A landmark Supreme Court ruling in the UK has declared that Uber drivers there are no longer to be classified as self-employed, but rather as workers entitled to a £10.85 minimum wage, vacation time, and pension rights.
The decision makes the UK the first country in the world to successfully demand that Uber give its drivers these basic labour rights, according to De Standaard.
The ruling affects over 70,000 UK drivers for the American-based corporate giant, which has faced strong criticism in Belgium for its employment practices that leave 2,000 drivers in Brussels without these same rights.
After five years of opposition and appeals to the changes, Uber is now calling the Supreme Court decision an “important day” for British drivers – with the caveat that UberEats couriers will remain self-employed.
Critics point out that the ruling doesn’t give Uber drivers the full and complete rights that a traditional “permanent employee” gets, but instead places their status somewhere in between that and self-employed, in a category known as “worker” in the UK.
Because no such category exists in other European countries that have similar issues with the American company’s labour practices, like Belgium, the only option in those countries would be for Uber to reclassify its self-employed drivers as regular employees, which would mean even more labour rights (such as parental leave, for example) than the British ones now have.
Another criticism is that the minimum wage only applies to the time spent actively driving people to their destinations, not time spent looking for fares, which accounts for almost a third of the hours that drivers spend behind the wheel, a previous study from the University of California Berkeley found.
“Being classified as a worker is not an end in itself,” tweeted Alan Bog, a professor of employment law at the University of Bristol, indicating that Uber’s compliance with the ruling remains to be seen. “The relevant question is – are the legal rights enforced in the real world in accordance with the law’s demands?”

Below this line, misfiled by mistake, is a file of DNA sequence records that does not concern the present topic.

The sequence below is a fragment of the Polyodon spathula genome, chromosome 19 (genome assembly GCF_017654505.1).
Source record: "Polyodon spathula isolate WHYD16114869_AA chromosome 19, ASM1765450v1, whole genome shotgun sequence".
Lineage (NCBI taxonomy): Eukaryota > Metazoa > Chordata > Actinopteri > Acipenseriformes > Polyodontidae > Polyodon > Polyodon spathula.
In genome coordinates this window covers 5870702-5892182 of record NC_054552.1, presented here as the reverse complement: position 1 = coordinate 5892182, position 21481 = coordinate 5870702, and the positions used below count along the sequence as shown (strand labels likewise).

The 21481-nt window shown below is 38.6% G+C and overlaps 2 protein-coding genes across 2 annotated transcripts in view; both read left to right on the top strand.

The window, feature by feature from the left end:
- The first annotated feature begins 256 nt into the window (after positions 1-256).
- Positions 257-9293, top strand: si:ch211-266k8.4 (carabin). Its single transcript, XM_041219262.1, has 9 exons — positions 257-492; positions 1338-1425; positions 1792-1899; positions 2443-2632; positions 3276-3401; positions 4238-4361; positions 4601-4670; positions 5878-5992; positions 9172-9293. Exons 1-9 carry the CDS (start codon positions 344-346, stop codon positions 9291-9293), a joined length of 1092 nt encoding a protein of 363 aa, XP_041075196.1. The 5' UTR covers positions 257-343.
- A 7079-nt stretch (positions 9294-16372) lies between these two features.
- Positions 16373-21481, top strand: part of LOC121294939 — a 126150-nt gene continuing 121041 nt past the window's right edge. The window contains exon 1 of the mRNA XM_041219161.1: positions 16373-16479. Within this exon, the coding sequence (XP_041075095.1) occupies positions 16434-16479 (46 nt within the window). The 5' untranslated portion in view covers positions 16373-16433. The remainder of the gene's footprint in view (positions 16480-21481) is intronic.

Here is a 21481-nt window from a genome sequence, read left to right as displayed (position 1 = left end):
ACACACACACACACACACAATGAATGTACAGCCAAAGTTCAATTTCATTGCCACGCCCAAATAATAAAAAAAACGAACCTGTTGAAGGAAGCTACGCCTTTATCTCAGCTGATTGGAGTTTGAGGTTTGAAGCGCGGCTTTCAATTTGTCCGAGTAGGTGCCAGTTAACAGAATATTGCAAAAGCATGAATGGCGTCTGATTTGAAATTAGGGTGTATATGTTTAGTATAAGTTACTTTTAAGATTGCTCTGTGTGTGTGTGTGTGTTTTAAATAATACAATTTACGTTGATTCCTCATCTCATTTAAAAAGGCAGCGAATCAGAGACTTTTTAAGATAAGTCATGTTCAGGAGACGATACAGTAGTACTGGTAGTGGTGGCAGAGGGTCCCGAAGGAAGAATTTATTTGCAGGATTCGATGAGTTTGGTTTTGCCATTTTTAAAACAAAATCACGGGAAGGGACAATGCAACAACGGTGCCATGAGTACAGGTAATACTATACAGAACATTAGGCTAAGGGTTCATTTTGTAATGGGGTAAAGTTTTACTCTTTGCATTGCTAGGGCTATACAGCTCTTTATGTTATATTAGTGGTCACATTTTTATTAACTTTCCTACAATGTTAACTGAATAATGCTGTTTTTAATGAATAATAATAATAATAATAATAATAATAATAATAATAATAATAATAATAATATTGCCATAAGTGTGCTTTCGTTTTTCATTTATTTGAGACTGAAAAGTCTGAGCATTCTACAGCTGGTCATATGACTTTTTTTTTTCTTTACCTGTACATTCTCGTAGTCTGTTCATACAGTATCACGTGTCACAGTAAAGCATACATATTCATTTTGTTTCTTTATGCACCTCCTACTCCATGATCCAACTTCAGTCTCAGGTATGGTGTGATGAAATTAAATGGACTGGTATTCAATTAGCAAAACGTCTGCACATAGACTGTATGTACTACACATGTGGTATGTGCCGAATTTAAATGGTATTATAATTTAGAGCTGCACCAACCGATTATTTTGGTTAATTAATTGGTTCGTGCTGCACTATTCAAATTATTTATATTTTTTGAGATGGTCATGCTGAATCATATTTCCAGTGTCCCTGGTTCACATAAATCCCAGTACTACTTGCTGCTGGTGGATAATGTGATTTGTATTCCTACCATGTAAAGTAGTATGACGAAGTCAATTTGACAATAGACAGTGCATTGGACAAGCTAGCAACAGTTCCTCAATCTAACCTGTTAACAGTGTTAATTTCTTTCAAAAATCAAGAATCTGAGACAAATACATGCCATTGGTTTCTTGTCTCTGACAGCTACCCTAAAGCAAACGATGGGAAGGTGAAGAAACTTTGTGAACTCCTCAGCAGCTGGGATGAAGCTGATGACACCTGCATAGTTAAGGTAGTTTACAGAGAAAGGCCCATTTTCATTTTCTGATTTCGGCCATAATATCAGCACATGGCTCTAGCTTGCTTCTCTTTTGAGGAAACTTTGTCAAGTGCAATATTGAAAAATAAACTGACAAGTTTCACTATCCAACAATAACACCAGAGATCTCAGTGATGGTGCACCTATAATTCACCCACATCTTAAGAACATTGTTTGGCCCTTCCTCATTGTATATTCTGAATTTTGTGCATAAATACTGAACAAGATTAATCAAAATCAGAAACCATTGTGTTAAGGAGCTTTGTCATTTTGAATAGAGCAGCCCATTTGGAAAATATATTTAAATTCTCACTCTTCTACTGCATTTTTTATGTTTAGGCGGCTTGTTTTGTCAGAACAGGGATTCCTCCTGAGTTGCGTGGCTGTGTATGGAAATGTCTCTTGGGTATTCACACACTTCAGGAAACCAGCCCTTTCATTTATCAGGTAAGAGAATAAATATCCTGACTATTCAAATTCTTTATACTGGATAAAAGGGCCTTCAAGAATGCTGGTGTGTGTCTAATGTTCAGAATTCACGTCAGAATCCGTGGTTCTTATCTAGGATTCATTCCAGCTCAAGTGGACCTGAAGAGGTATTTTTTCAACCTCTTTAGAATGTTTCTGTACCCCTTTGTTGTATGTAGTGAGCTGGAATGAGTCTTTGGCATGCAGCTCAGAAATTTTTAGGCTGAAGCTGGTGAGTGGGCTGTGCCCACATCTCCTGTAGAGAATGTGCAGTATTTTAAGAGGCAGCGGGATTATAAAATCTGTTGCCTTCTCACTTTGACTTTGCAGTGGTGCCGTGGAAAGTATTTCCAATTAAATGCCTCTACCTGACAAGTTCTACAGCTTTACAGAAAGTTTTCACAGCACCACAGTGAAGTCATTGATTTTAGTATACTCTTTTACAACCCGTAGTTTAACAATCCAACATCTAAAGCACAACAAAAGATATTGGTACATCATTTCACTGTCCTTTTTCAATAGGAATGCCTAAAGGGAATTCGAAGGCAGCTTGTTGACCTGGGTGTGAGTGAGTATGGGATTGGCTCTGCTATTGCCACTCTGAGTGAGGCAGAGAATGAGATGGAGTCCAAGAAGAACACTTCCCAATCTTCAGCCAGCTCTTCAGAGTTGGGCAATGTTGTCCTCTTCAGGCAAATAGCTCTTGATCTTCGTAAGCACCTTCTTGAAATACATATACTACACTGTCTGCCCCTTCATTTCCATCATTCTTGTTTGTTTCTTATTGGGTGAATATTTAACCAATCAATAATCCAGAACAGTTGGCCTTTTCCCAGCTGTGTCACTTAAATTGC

Worker classification is not an end in itself. It must not be fetishised. The relevant question is – are the legal rights enforced in the real world in accordance with the law’s demands? It is the state’s responsibility to ensure that the rule of law is respected.
While CEO Dara Khosrowshahi announced late last night that Uber wants to “turn the page on labour rights,” James Farrar and Yaseen Aslam, who filed the initial lawsuit against Uber five years ago (which the American company continuously fought through multiple appeals), said that “Uber’s offer is a day late and a dollar short.”
Uber’s existing labour rights and working conditions are “the worst in a hundred years,” according to CEO Jitse Groen, CEO of the Dutch company Takeaway.
Uber traditionally classifies its drivers as self-employed contractors, a designation that affects taxation, work hours, and overtime benefits, which opponents say is out of step with progressive European employment practices.
Brussels Minister-President Rudi Vervoort called the system “reprehensible,” and added that the competition introduced by Uber is unsustainable in the long run for existing taxi and limousine services in the capital.
A recent ban on the use of smartphones to solicit fares was intended to prevent the American technology company from continuing to work in the Belgian capital. Proponents argue that Uber’s work model – in which its employees are left without any benefits, guaranteed wages, or protections against market saturation – is unethical and antithetical to Belgian standards for employers.
Uber, whose revenue was estimated at US$14 billion in 2019, has been taken to court a number of times in multiple countries over its treatment of drivers. A 2019 lawsuit in the US ordered the company to pay US$650 million in overdue unemployment and disability insurance taxes.
London is the main European market for Uber, which is also active in countries in Latin America, Asia, Africa, and the Middle East.
The Supreme Court verdict comes after a groundbreaking ruling in February that said Uber drivers were not truly self-employed because they don’t have control over fares or customer interactions.
In fact, drivers have “little or no opportunity to improve their economic position through their professional or entrepreneurial skills,” the verdict read in part.
The ruling could potentially have an impact on other companies in the gig economy, like Deliveroo.
The European Commission has already begun discussing a possible adjustment of the status of platform workers.